That will tell you quickly whether your subject has ever actually built and maintained a large project for long enough to get burned by DataGrids and LinkButtons, or whether he's still in the Drag/Drop "teach yourself in 21 days" phase.

(the answer is asp:Repeater, asp:PlaceHolder, asp:Literal, and asp:Content)


What is a thread?

What is the GC?


This is a bit of a variable question, and not really one you should be able to answer completely now, but one you should be able to answer when appropriate:

"What does the .NET framework offer to get task X done?"

Or more specifically:

"Does the .NET framework include an object that does X?"

For example, I recently spent a few hours developing an object that is optimized to store an array of Booleans and operate on it, such as doing a collection-wise NOT, OR, XOR, AND, set all values, etc. It wasn't until after I finished writing all my unit tests and tweaking it for the best performance possible that I realized my "BoolArray" object already existed in the .NET framework under the name "BitArray".

This can be a tough one to answer since many times the best answer on what object / helpers to use is the one you do not know or fully understand. How wonderful the .NET world would be if everyone actually knew about even the simple StringBuilder, a basic tool that can increase performance significant amounts.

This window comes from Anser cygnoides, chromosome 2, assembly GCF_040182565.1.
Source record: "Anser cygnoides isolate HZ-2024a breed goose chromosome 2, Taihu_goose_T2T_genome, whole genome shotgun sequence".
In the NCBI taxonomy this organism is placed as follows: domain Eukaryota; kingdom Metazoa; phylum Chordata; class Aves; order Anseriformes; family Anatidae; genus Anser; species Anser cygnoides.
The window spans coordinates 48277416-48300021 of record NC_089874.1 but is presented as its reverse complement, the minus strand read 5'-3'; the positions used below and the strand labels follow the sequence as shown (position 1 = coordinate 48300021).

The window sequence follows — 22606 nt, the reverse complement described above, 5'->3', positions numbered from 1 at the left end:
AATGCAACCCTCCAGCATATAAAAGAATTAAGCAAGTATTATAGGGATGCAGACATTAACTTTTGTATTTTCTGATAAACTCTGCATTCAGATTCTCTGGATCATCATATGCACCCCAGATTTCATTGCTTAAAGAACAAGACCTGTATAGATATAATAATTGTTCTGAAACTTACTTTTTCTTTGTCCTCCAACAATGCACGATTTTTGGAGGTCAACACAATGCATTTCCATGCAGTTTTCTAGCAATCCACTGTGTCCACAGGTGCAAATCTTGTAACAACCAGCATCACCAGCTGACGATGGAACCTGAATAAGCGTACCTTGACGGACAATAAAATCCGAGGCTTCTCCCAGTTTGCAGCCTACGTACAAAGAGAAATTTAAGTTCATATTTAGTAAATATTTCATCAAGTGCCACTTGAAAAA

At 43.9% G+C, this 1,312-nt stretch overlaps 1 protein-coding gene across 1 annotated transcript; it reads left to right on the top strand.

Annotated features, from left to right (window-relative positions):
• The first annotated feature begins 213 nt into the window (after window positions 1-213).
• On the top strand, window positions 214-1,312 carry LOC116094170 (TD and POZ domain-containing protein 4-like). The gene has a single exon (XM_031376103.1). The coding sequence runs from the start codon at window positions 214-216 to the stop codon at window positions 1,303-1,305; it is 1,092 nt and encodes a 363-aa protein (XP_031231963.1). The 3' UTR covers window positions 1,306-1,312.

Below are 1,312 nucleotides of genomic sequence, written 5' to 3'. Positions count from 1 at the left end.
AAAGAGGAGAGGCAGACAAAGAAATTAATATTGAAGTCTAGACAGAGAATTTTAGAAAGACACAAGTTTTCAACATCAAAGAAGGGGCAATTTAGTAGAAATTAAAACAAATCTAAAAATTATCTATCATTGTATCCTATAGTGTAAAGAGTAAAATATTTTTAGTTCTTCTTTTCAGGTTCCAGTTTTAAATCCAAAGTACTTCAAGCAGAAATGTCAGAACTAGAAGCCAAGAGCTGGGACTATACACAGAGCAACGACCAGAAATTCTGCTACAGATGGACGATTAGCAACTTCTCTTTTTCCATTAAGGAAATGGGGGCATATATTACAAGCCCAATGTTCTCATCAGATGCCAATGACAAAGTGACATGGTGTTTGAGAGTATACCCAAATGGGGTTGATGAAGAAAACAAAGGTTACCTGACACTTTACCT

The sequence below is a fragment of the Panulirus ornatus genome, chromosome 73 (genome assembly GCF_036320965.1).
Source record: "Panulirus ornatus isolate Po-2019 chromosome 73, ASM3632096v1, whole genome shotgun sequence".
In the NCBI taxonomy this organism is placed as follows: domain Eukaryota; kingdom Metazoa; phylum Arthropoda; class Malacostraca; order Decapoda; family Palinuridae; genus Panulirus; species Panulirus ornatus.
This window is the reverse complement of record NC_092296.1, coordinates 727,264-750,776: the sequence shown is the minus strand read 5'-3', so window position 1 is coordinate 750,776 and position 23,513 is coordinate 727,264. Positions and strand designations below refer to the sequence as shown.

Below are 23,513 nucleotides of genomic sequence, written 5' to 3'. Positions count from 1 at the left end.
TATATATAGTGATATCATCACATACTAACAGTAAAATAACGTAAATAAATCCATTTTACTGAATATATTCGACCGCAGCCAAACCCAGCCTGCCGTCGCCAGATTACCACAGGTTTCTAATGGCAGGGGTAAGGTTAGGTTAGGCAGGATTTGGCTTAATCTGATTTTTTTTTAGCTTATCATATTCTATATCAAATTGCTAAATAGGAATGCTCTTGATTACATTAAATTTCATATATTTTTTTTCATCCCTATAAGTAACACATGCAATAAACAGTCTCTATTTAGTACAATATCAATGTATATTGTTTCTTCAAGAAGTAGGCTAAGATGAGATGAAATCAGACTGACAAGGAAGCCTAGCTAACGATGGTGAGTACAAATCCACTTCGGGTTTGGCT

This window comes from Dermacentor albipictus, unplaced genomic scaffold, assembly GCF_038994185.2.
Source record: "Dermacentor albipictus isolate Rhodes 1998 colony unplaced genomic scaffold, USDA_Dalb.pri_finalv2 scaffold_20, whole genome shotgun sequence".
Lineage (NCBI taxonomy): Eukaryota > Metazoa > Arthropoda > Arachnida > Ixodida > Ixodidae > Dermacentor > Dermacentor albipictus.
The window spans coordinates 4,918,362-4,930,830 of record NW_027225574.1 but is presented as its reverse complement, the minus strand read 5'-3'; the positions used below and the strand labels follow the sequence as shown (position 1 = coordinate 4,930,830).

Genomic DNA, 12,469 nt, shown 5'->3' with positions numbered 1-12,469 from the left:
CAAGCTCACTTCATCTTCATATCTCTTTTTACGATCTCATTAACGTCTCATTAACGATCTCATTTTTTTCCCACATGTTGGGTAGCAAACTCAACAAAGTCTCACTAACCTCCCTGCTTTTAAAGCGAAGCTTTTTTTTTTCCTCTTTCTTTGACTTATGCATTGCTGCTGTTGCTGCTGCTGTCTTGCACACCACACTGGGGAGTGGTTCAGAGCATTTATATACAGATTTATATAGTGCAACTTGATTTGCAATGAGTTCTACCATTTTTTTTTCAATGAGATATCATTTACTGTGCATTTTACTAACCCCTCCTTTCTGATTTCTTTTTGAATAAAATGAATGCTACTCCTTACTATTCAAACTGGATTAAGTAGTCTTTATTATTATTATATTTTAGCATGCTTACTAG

I will suggest some questions focus on understanding of the programming concepts using dotnet like

What is the difference between managed and unmanaged enviroment? GC pros and cons JIT pros and cons If we need to develop application X can we use dotnet?why? (this will identify how he see the dotnet)

I suggest also to write small methods and ask him to rewrite them with better performance using better dotnet classes or standard ways. Also write inccorrect methods (in terms of any) logical or whatever and ask him to correct them.


I'm a fan of the following in addition to some of the questions already mentioned:

  • What's a delegate?
  • What's the app domain?
  • When would you use the lock keyword?
  • Are the standard library generic collection classes thread safe?
  • What's an extension method?
  • What's the difference between XmlDocument and XmlReader ?